The Northern Sydney Public Health Unit is reporting an increase in the number of cases of Salmonella among toddlers and young children on the Northern Beaches and warn parents that bandicoot droppings may be the source of the infection.

Image/Video Screen Shot
Image/Video Screen Shot

Northern Sydney Local Health District’s Director Public Health, Dr Michael Staff said the outbreak strain,  Salmonella Java, can be caused by accidentally ingesting material containing the bacterium. In the past few years young children on the Northern Beaches have been diagnosed with the condition after ingesting sand from public parks and child care centres.

He said testing and removal of the effected sand from play areas had controlled, but not eliminated, cases of the illness in recent years.  Dr Staff said cases of Salmonella Java began appearing again in February, following several months when no cases had been reported.

“So far this year we’ve had 19 cases confirmed and while some have been traced to play area sand, it appears that many children may have been infected by contact with bandicoot droppings,” he said. For more infectious disease news and information, visit and “like” the Infectious Disease News Facebook page.

The vast majority of parents with sick children this year had reported increased bandicoot activity in their backyards: “They’ve reported conical holes in their lawns, which is a sure sign of bandicoot activity,” Dr Staff said.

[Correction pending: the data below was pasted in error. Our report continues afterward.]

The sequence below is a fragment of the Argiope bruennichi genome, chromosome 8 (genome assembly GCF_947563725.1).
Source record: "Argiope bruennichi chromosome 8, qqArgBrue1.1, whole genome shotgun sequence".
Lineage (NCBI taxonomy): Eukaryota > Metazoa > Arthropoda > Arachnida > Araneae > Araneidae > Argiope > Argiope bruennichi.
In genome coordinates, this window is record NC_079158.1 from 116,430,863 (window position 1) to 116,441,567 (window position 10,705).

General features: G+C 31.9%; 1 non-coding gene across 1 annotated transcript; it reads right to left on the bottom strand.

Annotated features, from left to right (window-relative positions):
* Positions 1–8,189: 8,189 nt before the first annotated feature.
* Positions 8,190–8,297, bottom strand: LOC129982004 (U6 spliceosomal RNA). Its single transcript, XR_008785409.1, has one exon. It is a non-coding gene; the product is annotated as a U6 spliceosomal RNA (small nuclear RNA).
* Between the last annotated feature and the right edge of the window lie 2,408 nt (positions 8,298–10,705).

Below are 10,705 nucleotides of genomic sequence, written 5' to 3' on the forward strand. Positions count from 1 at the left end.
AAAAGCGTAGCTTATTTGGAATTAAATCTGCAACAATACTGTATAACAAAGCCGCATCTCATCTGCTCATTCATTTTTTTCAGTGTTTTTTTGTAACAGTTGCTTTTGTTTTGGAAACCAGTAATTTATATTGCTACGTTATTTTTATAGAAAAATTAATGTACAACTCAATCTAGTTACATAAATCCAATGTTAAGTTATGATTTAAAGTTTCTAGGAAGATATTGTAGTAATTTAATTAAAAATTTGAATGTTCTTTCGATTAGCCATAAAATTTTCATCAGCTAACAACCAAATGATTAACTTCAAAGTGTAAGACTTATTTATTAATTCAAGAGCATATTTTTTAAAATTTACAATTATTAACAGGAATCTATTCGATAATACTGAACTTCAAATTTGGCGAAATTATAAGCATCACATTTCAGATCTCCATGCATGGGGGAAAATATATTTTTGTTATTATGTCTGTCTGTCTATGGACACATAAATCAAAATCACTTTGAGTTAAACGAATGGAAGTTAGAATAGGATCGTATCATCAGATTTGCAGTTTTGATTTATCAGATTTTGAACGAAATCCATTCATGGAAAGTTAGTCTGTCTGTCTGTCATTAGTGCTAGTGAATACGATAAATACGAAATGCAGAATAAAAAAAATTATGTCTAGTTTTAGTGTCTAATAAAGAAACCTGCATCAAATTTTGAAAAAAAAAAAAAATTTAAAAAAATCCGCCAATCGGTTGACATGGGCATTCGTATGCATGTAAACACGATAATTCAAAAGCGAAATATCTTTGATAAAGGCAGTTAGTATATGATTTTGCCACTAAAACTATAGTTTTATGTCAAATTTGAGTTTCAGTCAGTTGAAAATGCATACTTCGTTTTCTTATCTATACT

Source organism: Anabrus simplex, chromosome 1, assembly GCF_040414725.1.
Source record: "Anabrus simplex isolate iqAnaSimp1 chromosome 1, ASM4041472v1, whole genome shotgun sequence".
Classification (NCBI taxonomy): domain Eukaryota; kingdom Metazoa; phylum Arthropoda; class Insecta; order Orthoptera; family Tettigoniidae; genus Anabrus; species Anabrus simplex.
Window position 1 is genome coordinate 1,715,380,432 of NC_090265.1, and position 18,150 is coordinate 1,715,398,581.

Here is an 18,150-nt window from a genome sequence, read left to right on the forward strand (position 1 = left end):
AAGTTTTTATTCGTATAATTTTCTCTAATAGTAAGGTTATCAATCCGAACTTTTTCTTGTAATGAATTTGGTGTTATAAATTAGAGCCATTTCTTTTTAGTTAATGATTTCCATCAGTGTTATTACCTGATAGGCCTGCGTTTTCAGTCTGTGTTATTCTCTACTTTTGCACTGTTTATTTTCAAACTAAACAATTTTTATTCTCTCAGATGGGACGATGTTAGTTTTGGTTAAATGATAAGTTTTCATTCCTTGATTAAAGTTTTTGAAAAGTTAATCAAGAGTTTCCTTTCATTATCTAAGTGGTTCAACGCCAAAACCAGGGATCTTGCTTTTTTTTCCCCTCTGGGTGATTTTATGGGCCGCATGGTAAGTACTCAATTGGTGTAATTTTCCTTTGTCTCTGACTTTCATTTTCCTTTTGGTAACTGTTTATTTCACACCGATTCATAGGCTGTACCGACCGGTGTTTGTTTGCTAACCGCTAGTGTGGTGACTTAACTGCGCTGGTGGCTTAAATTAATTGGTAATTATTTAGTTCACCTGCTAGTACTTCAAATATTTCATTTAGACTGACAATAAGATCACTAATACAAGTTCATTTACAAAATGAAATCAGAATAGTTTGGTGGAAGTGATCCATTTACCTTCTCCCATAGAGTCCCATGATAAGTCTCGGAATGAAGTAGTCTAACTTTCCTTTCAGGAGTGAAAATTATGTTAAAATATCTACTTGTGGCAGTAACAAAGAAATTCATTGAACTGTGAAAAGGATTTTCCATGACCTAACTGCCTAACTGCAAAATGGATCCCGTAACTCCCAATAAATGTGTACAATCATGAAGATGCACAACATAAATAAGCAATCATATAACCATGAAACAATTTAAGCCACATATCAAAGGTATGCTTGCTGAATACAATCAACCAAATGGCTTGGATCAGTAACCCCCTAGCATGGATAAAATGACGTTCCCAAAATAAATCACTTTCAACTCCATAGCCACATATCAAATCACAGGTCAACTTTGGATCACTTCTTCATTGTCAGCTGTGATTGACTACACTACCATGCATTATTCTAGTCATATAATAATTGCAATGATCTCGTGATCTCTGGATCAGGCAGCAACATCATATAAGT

The Northern Sydney Public Health Unit had inspected the backyards of several cases and bandicoot droppings collected at one property had tested positive for the Salmonella Java, Dr Staff added.

He believes children may be coming into indirect contact with bandicoot droppings while playing in their backyards. “Young children tend to put their fingers in their mouths a lot and this could transfer the bacterium to
them if they have touched a contaminated surface.”

Often confused with rodents, bandicoots are small, omnivorous marsupials. They are about the size of a rabbit, and have a pointy snout , humped back, thin tail and large hind feet. There are around 20 species of bandicoots, three of which are found in NSW.

Early signs of Salmonella Java poisoning include fever, nausea, vomiting, stomach pains and diarrhea.

To prevent further spread of the illness, the Public Health Unit recommended parents of young children cleared animal droppings from areas where their children played, discouraged children from putting their hands or toys in their mouth when playing outside, and make sure their children washed their hands after playing outside.

Chicken wire mesh at least 50cm high and 15cm would stop bandicoots entering backyards.